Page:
While Palestinians have borne the brunt of Israeli aggression and Apartheid policies, African refugees and migrant workers have sparked violent debates among Israel’s leadership. Prompted by fears about the supposed threats these groups present to the “security and identity of the Jewish state,” the community of 60,000 migrants and refugees has been blamed for rising crime in southern Tel Aviv, where many African migrants live. This despite recent statements from a police spokesman that overall crime rates in Israel have fallen.
“If we don’t stop their entry, the problem that currently stand at 60,000 could grow to 600,000, and that threatens our existence as a Jewish and democratic state,” said Benjamin Netanyahu at a recent cabinet meeting.
In 2010, more than 13,500 people entered Israel illegally and were granted refugee status. The majority of these are Africans fleeing war and famine, who are smuggled through the Israel-Egypt border by Bedouin tribesmen. The Israeli state is building a steel fence 150 miles long across the Sinai desert to halt the flow of refugees. Just in case the steel fence isn’t enough, Israel is building the world’s largest detention center for asylum seekers and illegal migrants.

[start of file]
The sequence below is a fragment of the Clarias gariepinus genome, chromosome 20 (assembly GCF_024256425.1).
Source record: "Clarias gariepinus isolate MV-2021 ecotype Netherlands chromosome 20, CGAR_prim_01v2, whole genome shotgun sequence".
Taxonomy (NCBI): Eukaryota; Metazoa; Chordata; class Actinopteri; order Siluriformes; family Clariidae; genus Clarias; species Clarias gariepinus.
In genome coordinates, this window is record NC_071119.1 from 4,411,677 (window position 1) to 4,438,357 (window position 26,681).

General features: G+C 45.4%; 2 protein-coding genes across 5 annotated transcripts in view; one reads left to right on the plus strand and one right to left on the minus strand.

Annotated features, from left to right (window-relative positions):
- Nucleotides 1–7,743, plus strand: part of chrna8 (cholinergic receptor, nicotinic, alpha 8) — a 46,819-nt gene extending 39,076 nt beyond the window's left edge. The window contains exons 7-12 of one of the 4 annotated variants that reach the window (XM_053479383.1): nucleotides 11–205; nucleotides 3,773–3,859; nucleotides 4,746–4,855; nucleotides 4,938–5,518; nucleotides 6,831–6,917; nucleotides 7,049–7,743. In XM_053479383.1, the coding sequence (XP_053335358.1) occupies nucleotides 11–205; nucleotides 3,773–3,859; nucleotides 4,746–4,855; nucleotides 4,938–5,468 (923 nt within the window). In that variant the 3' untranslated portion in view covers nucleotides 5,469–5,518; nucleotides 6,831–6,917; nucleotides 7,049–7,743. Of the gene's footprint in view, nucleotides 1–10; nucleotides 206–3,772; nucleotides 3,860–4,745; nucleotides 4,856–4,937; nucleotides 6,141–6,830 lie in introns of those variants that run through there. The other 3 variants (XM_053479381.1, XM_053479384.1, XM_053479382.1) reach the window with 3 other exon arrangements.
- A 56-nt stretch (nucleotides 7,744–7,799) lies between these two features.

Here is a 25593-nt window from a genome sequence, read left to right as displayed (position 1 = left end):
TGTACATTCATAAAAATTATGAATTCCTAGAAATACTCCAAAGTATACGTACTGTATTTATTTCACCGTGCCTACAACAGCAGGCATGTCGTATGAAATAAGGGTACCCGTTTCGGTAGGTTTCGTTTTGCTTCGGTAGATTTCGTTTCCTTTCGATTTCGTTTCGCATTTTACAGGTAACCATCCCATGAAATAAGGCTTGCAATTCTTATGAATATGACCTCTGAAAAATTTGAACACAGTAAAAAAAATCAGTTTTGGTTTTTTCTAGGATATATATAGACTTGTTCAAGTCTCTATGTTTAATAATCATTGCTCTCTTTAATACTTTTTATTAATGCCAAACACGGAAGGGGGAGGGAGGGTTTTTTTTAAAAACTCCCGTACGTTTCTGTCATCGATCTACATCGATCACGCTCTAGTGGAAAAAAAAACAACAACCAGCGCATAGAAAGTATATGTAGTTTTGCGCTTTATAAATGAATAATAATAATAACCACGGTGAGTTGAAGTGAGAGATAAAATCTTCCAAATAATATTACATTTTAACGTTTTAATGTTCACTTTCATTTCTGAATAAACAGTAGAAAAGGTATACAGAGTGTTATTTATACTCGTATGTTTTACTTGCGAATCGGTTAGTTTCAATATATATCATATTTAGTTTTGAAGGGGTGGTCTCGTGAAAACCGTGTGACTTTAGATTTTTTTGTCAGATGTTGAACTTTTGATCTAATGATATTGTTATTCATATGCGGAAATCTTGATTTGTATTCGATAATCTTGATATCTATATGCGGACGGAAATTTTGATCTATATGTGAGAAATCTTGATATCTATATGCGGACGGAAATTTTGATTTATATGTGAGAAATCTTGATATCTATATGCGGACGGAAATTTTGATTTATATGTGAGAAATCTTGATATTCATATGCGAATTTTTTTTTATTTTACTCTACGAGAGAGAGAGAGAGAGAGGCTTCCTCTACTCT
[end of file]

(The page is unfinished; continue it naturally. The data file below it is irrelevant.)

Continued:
Netanyahu has said that Israel will embark on the forced withdrawal of migrants. In response to fears from human rights organizations about the dangers refugees may face if returned to their home countries, Interior minister Eli Yishai said: “I’m not responsible for what happens in Eritrea and Sudan, the UN is.”
In Israeli cities with high African populations, tensions have risen with some buildings housing asylum seekers and migrants being attacked and NGOs working with them receiving threats.
One would think, given Israel’s own history, it would be more sympathetic to the plight of refugees fleeing persecution. But, as Palestinians have come to know all too well, sympathy is reserved for the privileged few in the Jewish state.